impressive assortment of instruments and sounds. while each cut
presents a different mood, the album holds together nicely as
a whole. the overall feel is slightly spooky and surreal with
lots of subtle electronics creeping in and out of the equation.
more better different is a highly rewarding album full of unusual
textures and obtuse rhythms. precisely entertaining cuts include
"the jump", "it's his birthday this year",
"the end gag" and "great day in the morning".
5 out of 6
reviewed by steve english - splendidezine.com - may 04
to most of the civilized world, mick karn is best remembered
as the bass player from art-rock glamsters japan. to fretless-bass
aficionados and new-romantic nancy boys, he's a minor deity --
a gifted multi-instrumentalist and world-music tourist whose sprawling
albums frequently boast more frantic noodling than a vietnamese
restaurant kitchen during the dinner rush.
fortunately, karn has managed to keep his work from descending
into full-on jazzbo wankery by penning compositions that test
his talents rather than flog them; following japan's breakup in
1982, he has dabbled in everything from jazz-fusion to hip-hop
to light drum and bass. since the turn of the century, though,
karn has settled on electronic experimentation as his preferred
creative avenue. on more better different, he explores similar
territory to 2001's cinematic each eye a path, only this time
with more emphasis on atmosphere than funky loops.
karn's current work is no less than a light year removed from
the stuff he was producing in japan, and is considerably more
evolved than even each eye a path. While his bass remains a fixture,
many of more better different's more filmic tracks are built around
creepy keys and claustrophobic samples. aside from the funky bounce
of opener "the jump", most of this material wouldn't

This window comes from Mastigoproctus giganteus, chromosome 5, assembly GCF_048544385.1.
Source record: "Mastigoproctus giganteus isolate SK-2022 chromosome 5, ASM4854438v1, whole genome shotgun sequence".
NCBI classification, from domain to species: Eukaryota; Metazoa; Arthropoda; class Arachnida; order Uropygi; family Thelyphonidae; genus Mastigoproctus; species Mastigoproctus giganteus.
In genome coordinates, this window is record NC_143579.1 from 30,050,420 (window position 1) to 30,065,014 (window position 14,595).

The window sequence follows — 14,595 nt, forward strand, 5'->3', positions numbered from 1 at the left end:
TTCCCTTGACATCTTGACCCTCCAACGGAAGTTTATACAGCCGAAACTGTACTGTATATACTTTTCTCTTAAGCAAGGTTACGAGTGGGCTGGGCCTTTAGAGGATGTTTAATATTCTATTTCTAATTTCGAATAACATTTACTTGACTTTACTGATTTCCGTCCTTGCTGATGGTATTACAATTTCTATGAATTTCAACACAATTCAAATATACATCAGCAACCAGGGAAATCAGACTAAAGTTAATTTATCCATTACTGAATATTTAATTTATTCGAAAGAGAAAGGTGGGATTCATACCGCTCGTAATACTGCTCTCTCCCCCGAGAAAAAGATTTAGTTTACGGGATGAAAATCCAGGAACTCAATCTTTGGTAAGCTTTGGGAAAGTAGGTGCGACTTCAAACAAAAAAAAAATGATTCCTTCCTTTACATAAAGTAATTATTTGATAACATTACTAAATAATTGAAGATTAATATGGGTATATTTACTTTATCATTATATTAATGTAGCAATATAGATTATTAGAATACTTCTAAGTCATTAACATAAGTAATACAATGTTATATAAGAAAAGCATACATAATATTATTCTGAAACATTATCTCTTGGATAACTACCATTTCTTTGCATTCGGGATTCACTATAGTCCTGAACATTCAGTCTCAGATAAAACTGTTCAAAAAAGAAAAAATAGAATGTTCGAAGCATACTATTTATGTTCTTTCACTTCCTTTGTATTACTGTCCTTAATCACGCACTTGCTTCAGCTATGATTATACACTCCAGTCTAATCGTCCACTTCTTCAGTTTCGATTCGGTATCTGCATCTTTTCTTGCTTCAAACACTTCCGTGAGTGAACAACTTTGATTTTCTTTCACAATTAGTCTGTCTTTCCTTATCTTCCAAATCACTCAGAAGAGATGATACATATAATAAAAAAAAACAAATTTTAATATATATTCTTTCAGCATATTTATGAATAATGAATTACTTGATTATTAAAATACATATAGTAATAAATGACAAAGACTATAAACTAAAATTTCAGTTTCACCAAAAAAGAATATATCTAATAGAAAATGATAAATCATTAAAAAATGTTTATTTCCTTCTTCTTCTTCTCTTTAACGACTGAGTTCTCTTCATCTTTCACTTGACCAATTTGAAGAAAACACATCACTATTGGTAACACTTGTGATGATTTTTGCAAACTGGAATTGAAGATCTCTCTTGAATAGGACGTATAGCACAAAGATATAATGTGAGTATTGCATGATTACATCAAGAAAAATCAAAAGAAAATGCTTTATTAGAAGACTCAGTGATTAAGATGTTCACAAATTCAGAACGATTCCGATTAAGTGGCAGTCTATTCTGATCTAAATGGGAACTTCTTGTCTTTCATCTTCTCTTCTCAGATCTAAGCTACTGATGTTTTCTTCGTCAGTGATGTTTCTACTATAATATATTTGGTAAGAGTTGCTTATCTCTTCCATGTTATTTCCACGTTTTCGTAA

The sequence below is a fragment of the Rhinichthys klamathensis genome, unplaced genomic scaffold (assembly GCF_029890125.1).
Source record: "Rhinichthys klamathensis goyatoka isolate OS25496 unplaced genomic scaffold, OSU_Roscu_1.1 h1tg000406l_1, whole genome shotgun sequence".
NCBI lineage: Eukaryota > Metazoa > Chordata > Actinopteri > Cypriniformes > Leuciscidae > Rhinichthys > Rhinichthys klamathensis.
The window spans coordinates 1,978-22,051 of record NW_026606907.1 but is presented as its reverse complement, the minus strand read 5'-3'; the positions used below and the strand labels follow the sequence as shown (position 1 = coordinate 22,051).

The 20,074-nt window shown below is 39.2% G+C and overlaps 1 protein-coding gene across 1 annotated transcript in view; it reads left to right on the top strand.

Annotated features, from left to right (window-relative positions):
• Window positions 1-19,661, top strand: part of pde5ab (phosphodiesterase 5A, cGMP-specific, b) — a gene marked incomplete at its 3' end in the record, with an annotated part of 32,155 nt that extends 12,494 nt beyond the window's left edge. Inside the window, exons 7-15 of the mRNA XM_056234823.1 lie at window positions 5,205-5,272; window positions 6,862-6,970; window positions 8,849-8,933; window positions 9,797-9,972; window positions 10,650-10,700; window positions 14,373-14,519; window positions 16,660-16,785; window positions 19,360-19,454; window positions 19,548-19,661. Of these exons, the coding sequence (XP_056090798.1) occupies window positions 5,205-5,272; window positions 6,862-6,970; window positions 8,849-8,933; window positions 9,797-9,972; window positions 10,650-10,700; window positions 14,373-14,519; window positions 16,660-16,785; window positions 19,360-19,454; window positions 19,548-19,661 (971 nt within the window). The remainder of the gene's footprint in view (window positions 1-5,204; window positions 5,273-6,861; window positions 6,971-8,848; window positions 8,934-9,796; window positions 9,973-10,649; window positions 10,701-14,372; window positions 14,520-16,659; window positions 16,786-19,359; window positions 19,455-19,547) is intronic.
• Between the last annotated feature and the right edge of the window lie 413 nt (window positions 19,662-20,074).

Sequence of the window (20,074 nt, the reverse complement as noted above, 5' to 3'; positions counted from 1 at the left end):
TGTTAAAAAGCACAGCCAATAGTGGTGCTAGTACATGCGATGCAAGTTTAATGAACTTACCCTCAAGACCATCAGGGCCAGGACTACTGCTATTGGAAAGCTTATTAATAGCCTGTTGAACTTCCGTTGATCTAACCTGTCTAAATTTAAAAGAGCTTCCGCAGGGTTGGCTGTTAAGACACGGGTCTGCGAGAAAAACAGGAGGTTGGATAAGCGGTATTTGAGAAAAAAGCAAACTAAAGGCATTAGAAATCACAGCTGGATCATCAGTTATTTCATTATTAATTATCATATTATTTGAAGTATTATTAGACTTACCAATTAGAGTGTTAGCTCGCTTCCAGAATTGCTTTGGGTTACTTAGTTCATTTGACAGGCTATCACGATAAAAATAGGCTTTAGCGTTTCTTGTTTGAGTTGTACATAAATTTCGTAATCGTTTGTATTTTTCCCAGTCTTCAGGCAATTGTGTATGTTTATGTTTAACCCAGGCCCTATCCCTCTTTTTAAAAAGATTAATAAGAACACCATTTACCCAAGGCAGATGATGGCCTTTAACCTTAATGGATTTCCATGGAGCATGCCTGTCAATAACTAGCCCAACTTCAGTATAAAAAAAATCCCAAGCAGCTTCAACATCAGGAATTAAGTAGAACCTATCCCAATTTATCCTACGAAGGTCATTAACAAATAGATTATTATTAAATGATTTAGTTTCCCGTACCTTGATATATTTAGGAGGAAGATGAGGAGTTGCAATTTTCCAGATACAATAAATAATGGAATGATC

sound out of place in the murky world of barry adamson. "it's
his birthday this year" turns doomy bass rumbles and echoing
clicks and clacks into a soundtrack of creeping dread. the dire
chimes of "never thought" are ominous enough on their
own without karn's spooky goth-guy vocals, but his throaty poetry
adds an even darker layer to an already unsettling song. gentlemen
take polaroids this clearly ain't.
a couple of meandering exercises in the home stretch -- "pulsating
puddles" is a watery doodle, "great day in the morning"
a wobbly, repetitive atmosphere experiment -- make more better
different drag a bit. fortunately, karn's impressive compositional
talents and skill with a variety of instruments keep him from
falling off the wagon. "the show", a haphazard pile
of effects, sound fragments (including something that sounds like
a pitch-corrected dot-matrix printer) and head-nodding funk riffs,
sounds like a slapdash pastiche of odds and ends at first, but
dramatically twists and mutates into the cohesive six-minute piece
its author clearly intended from the start.
approach more better different with an open mind and extreme
caution -- playing it for your friends will make them marvel at
your discerning avant-garde ear, but mentioning karn's lipstick-and-leisure-suit
past might cost you your cool forever.
reviewed by john thrasher - leftoffthedial.com - jun 04
mick karn, the ex-bassist from the band japan, explores some
new territory in his recent solo release, more better different.
a solo album by a bassist sounds a little odd and one might be
tempted to think that the only plausible route to take is in the
direction of sting. karn does not go in this direction, rather
he eschews any semblance of pop structure in favor of rhythmically
tinged atmosphere pieces in the style of brian eno; but while
eno preferred to build his sound landscape using more repetition
and slight melodic counterpoint, karn relies more on his bass